Toby Youell writes for London Student, the newspaper for London universities, on the impact of G4S’s Olympic security fiasco on students:
Students at London’s universities have been left out of work, out of pocket, and concerned about safety at London 2012. Students who applied to work at G4S have had their documents misplaced; their training cancelled and have even been paid for work they haven’t done. More worryingly, students going through the application process have reported a “conveyor belt” attitude towards recruitment where nobody is too incompetent to fail.
Last Wednesday, G4S announced that it had only trained 4,000 of the 13,700 staff it had promised in its £284m contract to provide security for the Games. Nick Buckles, CEO G4S attributed this failure to the difficulties of recruiting the numbers of workers. On Saturday, he told BBC Radio 4’s ‘Today’ programme that, ‘they [security staff] have to have a right to work in the UK, and they have been interviewed, screened, and vetted to a high standard’.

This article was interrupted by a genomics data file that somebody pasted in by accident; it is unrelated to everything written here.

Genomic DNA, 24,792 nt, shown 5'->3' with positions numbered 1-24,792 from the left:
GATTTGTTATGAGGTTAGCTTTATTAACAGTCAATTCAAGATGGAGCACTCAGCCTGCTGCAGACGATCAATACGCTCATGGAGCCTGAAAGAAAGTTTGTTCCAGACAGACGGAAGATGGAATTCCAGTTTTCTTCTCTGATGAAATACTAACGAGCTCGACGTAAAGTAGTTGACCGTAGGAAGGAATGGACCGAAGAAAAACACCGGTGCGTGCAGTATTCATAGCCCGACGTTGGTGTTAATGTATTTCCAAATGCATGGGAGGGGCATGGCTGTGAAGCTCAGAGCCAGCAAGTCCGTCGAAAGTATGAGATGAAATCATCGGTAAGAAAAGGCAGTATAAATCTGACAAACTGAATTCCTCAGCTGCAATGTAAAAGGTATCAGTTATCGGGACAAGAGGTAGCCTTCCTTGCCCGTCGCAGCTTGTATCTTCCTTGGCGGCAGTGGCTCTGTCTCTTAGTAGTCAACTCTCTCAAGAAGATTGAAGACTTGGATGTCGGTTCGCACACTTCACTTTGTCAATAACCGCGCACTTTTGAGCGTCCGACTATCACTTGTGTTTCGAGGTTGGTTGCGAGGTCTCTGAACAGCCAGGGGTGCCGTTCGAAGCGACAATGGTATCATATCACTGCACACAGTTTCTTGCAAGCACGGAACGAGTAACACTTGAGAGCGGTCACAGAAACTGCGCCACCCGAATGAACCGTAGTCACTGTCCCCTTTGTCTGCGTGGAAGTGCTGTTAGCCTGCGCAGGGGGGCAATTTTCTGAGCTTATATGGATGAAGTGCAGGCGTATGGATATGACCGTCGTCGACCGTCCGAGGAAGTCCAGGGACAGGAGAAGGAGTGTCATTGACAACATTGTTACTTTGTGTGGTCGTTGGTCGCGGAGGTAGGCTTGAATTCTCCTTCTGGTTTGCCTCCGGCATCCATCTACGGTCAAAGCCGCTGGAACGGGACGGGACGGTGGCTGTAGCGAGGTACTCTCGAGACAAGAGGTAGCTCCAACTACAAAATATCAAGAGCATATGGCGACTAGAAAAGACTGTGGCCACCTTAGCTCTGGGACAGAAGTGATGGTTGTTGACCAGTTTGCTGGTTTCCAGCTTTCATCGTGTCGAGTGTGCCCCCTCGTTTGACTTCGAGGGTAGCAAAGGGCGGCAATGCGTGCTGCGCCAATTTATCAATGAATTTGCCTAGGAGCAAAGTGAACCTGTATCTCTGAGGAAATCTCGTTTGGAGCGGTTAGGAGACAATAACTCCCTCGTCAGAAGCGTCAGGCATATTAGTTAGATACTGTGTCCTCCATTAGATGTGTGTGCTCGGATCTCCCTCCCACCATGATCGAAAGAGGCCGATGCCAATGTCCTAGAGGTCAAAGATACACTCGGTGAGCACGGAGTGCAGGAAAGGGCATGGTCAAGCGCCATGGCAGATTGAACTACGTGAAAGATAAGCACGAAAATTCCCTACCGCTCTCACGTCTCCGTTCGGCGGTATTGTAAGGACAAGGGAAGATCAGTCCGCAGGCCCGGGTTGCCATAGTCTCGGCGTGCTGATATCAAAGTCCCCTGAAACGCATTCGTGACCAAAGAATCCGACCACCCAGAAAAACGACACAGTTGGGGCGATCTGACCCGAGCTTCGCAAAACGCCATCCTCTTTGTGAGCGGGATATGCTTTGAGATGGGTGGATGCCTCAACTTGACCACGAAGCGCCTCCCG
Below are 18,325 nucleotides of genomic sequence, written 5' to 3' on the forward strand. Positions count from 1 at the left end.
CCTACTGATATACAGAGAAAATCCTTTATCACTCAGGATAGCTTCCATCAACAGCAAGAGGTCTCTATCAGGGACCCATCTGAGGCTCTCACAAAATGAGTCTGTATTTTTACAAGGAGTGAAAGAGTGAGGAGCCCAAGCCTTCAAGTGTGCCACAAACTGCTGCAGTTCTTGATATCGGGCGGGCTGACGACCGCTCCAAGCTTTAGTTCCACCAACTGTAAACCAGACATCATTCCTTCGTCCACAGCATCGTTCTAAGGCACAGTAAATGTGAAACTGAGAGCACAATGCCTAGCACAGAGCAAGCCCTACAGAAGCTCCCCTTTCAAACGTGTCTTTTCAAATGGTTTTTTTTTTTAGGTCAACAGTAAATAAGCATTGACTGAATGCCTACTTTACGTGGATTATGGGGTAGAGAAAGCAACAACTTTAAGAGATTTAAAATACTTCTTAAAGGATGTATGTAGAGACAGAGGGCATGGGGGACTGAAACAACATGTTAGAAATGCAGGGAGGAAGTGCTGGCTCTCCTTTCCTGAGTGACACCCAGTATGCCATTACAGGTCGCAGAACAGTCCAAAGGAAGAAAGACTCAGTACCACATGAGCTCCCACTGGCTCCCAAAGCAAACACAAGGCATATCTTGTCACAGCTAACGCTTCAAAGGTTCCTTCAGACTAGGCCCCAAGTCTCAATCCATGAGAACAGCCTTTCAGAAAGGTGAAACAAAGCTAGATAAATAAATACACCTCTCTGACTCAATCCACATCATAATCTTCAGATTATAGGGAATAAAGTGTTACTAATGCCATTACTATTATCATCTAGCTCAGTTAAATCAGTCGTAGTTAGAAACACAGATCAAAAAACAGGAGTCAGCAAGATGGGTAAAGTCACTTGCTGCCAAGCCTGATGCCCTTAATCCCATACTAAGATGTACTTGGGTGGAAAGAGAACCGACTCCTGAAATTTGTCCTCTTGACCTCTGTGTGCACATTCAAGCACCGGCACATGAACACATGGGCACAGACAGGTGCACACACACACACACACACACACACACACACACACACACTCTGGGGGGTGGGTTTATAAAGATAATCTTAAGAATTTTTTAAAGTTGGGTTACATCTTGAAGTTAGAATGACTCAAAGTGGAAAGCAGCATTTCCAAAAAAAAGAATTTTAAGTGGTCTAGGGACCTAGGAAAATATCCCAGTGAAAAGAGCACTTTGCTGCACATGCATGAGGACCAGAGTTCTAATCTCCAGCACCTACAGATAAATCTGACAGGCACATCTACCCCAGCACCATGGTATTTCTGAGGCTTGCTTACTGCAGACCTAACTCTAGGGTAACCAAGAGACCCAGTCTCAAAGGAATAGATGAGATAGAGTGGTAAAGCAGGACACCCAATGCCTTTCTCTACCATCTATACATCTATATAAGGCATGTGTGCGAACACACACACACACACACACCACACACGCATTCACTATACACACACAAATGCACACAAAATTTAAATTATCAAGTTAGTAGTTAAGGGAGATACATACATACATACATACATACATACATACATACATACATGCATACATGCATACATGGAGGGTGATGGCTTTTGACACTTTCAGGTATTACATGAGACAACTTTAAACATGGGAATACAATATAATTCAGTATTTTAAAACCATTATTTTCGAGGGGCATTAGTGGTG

This stands in contrast to findings by London students who witnessed a ‘no-fail’ policy at the interview stage. Applicants who were not able to read or write had their forms filled in for them. In the sensory test, applicants only had to tell the difference between water and lemon juice. Team leaders were selected randomly, regardless of their suitability for the role. A London student who preferred not to be named described the team leaders she encountered as ‘imbeciles’…
Full story here.